On the 4th of May, 1885, in Columbus, Nebraska, Mr. Marty was united in marriage to Miss Anna C. Marti, a daughter of Jacob Marti, who has passed away. To them have been born four children, namely: Louise M., who is the wife of Clayton C. Stafford, of Los Angeles, California; Anna C., who gave her hand in marriage to Sophus C. Pedersen; Frederick J.; and Carl Sebastian.
Since age conferred upon him the right of franchise Mr. Marty has supported the men and measures of the democracy, while his religious faith is that of the German Reformed church. Fraternally he is identified with the Modern Woodmen of America, the Ancient Order of United Workmen and the Sons of Herman. He is a man of progressive spirit and of high principles and his genuine personal worth commends him to the confidence and goodwill of all with whom he comes in contact.
JOSEPH N. SMITH.
Joseph N. Smith is proprietor of a meat market in Humphrey and is also engaged in buying and shipping cattle to Omaha. Industry and determination are numbered among his salient characteristics and these qualities have gained him a creditable place in the business circles of his town. His residence in Platte county dates from 1883 or from the time that he was eleven years of age. He was born in Illinois in November, 1872, his parents being Benedict and Richartia (Wendling) Smith, who were natives of France. The father was but three years of age when he was brought by his parents to the United States in 1840, the family settling where Chicago now stands. The paternal grandfather owned land now included within the loop district of that city.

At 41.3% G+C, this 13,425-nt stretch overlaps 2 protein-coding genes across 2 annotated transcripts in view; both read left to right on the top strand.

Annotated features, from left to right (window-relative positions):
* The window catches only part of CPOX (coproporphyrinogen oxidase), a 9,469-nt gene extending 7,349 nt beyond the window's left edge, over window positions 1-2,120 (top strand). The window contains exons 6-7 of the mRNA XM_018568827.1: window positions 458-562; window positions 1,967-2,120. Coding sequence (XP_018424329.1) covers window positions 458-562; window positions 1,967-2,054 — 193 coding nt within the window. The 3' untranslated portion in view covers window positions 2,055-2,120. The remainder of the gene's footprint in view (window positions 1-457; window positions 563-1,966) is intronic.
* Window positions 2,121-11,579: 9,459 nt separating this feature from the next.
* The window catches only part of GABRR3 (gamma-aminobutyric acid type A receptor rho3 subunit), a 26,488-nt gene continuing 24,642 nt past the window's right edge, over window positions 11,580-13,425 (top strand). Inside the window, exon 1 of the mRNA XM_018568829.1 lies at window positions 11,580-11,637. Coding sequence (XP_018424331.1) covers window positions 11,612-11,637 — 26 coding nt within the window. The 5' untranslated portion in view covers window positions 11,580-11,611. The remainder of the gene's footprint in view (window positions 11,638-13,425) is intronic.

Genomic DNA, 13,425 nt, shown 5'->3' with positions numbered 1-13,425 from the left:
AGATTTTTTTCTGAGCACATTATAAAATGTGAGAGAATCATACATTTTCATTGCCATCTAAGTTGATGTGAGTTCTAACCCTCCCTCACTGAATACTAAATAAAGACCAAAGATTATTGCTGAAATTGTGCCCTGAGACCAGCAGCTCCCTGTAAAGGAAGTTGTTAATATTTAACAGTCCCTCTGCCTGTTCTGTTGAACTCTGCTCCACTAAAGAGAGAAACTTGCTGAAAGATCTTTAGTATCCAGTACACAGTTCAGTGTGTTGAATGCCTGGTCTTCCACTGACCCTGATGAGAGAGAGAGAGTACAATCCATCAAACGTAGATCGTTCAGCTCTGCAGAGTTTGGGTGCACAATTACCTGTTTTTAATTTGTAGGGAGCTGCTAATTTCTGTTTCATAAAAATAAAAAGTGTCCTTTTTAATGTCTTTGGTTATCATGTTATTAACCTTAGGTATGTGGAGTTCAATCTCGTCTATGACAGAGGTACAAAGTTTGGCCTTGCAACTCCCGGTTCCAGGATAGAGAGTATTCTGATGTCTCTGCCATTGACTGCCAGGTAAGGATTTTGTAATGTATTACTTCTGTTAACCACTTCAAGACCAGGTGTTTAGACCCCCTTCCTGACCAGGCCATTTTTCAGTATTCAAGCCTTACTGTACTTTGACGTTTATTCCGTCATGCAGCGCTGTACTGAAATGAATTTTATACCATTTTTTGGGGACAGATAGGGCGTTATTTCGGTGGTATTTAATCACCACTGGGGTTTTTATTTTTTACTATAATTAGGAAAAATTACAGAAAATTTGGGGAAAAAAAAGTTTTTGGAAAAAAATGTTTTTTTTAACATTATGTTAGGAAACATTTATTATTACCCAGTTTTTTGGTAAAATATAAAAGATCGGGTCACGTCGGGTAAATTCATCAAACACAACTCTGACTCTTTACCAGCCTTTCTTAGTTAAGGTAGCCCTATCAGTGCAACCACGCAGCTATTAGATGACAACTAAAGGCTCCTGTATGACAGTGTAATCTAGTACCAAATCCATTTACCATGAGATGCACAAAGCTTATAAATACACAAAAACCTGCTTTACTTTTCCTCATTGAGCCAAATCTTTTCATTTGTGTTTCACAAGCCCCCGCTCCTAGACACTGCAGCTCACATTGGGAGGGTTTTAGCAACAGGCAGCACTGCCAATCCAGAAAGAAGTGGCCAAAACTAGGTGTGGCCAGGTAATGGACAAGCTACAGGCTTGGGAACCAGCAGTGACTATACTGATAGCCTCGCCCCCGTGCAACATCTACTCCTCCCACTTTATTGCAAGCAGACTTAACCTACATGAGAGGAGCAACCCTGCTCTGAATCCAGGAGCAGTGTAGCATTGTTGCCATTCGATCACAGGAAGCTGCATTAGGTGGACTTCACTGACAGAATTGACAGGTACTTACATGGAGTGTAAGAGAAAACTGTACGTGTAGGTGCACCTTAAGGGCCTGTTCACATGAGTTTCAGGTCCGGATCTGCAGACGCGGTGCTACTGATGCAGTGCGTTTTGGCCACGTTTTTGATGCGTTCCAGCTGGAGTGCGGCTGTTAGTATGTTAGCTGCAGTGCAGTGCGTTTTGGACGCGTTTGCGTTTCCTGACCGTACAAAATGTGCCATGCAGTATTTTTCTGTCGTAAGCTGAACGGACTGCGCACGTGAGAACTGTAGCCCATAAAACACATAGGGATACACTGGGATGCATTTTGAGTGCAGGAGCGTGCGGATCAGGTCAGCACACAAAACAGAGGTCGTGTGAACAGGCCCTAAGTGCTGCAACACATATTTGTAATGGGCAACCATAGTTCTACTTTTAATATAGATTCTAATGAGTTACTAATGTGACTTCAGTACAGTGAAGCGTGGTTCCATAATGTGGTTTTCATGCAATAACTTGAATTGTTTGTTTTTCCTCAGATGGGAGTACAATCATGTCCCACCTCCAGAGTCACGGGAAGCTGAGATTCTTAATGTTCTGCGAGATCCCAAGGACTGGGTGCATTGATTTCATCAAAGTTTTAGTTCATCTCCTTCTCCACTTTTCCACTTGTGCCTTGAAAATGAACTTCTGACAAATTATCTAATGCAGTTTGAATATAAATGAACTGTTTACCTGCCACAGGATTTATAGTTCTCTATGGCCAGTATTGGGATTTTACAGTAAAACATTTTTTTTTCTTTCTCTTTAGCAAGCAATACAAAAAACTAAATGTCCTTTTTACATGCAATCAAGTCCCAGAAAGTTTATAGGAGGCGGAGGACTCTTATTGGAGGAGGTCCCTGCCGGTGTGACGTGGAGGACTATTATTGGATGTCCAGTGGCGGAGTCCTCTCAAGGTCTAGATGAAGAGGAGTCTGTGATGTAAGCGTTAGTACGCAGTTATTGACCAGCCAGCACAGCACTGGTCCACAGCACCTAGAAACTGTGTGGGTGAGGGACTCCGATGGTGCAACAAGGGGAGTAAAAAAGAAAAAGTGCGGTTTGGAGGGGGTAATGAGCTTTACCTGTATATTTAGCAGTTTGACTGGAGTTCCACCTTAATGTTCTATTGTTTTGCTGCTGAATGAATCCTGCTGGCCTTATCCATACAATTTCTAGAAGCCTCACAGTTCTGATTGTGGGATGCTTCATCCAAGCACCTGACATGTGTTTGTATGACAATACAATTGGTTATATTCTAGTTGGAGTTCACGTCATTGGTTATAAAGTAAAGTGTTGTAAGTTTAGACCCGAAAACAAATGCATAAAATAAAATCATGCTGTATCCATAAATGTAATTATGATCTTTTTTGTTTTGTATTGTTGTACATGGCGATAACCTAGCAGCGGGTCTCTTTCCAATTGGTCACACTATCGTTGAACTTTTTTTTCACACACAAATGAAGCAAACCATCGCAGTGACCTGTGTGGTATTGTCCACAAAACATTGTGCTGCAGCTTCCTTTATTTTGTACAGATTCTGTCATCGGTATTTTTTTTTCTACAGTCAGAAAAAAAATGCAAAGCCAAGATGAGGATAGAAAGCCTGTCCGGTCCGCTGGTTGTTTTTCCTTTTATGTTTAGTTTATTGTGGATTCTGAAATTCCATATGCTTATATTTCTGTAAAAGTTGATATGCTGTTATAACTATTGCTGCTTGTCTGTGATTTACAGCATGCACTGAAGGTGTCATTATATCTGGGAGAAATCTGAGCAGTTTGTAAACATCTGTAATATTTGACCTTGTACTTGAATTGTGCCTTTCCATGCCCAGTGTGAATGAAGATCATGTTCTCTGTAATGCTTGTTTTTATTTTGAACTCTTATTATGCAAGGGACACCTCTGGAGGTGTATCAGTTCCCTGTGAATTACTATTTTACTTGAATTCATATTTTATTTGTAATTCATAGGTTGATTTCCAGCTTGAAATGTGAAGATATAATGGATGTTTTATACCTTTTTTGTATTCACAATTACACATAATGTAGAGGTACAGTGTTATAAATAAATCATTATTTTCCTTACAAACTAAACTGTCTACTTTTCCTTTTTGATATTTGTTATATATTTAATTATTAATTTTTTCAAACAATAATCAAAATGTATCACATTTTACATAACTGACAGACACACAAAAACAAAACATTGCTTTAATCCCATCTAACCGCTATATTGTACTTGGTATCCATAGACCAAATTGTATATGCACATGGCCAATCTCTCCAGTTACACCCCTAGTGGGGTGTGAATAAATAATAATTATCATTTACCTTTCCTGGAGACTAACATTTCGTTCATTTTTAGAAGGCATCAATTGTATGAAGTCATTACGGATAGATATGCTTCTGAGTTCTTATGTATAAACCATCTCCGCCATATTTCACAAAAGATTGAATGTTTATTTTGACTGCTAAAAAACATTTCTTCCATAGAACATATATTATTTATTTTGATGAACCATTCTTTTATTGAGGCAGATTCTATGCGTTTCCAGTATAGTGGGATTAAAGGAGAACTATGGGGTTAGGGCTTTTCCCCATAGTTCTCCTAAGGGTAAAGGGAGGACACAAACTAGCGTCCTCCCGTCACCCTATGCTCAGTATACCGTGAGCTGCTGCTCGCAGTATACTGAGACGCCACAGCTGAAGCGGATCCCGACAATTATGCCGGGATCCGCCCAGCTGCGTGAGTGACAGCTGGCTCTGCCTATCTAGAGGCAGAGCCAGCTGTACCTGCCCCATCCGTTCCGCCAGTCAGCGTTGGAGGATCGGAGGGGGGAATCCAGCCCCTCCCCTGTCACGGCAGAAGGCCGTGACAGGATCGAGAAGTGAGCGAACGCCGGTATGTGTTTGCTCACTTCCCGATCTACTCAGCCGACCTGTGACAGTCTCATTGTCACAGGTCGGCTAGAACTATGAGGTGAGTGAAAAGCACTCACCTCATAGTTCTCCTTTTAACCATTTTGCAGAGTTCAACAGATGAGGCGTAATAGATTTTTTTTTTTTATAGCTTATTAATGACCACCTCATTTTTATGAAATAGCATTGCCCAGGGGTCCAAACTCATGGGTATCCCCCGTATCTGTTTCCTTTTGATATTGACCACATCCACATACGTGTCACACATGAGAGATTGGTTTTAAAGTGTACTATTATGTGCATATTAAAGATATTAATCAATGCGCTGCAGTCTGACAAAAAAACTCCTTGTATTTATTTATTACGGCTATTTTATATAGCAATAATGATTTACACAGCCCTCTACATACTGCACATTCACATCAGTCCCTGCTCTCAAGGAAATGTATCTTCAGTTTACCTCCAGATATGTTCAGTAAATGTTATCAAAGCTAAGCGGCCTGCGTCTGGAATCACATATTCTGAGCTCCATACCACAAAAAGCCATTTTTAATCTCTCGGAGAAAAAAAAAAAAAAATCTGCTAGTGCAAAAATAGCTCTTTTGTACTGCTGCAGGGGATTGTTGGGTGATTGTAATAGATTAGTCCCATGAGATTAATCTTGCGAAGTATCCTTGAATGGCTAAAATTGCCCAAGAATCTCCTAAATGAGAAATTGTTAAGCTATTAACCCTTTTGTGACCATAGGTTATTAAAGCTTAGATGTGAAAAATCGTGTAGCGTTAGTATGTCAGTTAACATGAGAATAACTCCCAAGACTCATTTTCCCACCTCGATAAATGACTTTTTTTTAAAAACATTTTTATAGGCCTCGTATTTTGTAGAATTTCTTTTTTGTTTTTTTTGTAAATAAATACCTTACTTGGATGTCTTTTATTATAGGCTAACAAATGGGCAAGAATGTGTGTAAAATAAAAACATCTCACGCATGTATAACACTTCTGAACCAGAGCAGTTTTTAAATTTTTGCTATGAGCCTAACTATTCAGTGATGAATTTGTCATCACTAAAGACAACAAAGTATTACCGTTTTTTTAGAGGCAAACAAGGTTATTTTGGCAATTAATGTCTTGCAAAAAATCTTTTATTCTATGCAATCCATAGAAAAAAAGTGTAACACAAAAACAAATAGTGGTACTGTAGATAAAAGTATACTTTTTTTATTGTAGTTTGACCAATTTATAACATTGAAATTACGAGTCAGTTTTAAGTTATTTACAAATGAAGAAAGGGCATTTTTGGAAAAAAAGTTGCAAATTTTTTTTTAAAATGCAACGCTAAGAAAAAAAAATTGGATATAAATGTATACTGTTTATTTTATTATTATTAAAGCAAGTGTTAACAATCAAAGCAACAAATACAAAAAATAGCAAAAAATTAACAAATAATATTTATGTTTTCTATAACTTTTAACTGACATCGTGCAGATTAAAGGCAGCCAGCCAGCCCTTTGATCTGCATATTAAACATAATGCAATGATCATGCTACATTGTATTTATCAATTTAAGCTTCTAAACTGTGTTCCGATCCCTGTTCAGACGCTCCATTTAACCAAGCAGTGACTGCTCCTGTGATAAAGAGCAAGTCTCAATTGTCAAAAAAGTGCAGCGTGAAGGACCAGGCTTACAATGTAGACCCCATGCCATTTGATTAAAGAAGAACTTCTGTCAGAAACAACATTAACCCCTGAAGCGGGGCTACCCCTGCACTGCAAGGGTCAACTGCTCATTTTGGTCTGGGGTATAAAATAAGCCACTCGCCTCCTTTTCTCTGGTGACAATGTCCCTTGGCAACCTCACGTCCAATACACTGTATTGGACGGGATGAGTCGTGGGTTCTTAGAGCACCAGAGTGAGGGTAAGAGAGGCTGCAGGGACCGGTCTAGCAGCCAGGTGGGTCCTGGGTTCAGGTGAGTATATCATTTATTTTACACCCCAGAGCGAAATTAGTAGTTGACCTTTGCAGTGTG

Benedict Smith was reared and educated in Illinois and after reaching man's estate turned his attention to farming. He became the owner of a tract of land in Dupage county, which he developed and improved, continuing its cultivation until 1877, when he removed to Arkansas, where he again carried on farming for six years. On the expiration of that period he arrived in Platte county, Nebraska, and for a time resided in Columbus but afterward rented a farm near Platte Center. which he continued to cultivate until he removed to Lindsay, where he purchased a place. He afterward retired from active business and became a resident of Humphrey, where his remaining days were passed, his death occurring in October, 1913, when he was about seventy-six years of age. His widow still survives and now makes her home with her son Joseph.